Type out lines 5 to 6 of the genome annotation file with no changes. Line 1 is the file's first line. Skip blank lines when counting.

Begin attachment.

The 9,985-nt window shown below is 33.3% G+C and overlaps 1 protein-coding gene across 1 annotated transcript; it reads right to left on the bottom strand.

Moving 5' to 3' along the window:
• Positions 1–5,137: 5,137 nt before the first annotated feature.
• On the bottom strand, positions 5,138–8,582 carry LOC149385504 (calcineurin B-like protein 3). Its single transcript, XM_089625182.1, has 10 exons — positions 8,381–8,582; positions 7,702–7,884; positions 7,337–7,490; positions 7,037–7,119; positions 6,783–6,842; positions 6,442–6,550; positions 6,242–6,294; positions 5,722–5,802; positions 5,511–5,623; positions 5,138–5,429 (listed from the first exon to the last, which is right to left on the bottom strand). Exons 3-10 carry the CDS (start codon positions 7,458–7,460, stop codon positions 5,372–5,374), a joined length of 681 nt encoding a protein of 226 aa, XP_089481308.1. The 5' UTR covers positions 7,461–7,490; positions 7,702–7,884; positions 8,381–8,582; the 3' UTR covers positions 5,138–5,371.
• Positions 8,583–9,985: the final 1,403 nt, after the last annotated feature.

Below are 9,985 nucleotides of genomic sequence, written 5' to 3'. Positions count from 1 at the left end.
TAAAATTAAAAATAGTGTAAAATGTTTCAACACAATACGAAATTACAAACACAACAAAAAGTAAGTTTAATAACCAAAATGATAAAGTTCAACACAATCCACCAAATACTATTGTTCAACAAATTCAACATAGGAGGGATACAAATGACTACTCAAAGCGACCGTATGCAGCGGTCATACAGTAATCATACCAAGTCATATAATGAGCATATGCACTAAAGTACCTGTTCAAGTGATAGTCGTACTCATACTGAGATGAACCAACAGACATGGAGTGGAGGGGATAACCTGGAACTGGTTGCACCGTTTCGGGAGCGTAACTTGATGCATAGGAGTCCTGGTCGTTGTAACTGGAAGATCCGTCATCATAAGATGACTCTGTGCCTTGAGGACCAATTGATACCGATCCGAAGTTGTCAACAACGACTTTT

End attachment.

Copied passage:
• Positions 8,583–9,985: the final 1,403 nt, after the last annotated feature.

Below are 9,985 nucleotides of genomic sequence, written 5' to 3'. Positions count from 1 at the left end.